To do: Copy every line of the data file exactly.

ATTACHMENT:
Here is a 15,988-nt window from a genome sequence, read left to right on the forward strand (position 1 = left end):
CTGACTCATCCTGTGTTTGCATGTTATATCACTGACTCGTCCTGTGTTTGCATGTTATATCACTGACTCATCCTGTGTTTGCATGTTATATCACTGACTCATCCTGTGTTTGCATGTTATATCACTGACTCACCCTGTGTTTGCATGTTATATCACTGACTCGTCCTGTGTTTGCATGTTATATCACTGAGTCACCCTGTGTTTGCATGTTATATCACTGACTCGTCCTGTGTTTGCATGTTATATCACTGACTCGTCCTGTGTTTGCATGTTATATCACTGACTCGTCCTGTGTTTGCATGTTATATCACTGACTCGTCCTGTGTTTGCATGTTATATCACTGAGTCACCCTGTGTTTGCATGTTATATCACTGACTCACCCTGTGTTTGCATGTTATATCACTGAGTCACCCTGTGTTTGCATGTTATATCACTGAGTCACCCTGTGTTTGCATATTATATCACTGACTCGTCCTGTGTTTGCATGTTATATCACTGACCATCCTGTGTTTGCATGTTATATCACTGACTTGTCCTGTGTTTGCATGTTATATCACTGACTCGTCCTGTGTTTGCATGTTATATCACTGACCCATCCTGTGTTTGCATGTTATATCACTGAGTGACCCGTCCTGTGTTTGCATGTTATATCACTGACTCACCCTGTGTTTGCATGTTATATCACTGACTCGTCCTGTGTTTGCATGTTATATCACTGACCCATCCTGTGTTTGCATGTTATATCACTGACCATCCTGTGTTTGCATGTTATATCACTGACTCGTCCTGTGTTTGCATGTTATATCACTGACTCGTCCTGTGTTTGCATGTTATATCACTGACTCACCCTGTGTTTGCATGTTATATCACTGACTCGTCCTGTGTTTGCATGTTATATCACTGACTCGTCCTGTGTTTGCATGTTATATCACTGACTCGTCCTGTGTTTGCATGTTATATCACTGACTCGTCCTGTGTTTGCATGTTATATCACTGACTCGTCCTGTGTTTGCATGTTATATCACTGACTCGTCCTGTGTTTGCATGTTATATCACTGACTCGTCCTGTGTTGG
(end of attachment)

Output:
Here is a 15,988-nt window from a genome sequence, read left to right on the forward strand (position 1 = left end):
CTGACTCATCCTGTGTTTGCATGTTATATCACTGACTCGTCCTGTGTTTGCATGTTATATCACTGACTCATCCTGTGTTTGCATGTTATATCACTGACTCATCCTGTGTTTGCATGTTATATCACTGACTCACCCTGTGTTTGCATGTTATATCACTGACTCGTCCTGTGTTTGCATGTTATATCACTGAGTCACCCTGTGTTTGCATGTTATATCACTGACTCGTCCTGTGTTTGCATGTTATATCACTGACTCGTCCTGTGTTTGCATGTTATATCACTGACTCGTCCTGTGTTTGCATGTTATATCACTGACTCGTCCTGTGTTTGCATGTTATATCACTGAGTCACCCTGTGTTTGCATGTTATATCACTGACTCACCCTGTGTTTGCATGTTATATCACTGAGTCACCCTGTGTTTGCATGTTATATCACTGAGTCACCCTGTGTTTGCATATTATATCACTGACTCGTCCTGTGTTTGCATGTTATATCACTGACCATCCTGTGTTTGCATGTTATATCACTGACTTGTCCTGTGTTTGCATGTTATATCACTGACTCGTCCTGTGTTTGCATGTTATATCACTGACCCATCCTGTGTTTGCATGTTATATCACTGAGTGACCCGTCCTGTGTTTGCATGTTATATCACTGACTCACCCTGTGTTTGCATGTTATATCACTGACTCGTCCTGTGTTTGCATGTTATATCACTGACCCATCCTGTGTTTGCATGTTATATCACTGACCATCCTGTGTTTGCATGTTATATCACTGACTCGTCCTGTGTTTGCATGTTATATCACTGACTCGTCCTGTGTTTGCATGTTATATCACTGACTCACCCTGTGTTTGCATGTTATATCACTGACTCGTCCTGTGTTTGCATGTTATATCACTGACTCGTCCTGTGTTTGCATGTTATATCACTGACTCGTCCTGTGTTTGCATGTTATATCACTGACTCGTCCTGTGTTTGCATGTTATATCACTGACTCGTCCTGTGTTTGCATGTTATATCACTGACTCGTCCTGTGTTTGCATGTTATATCACTGACTCGTCCTGTGTTGG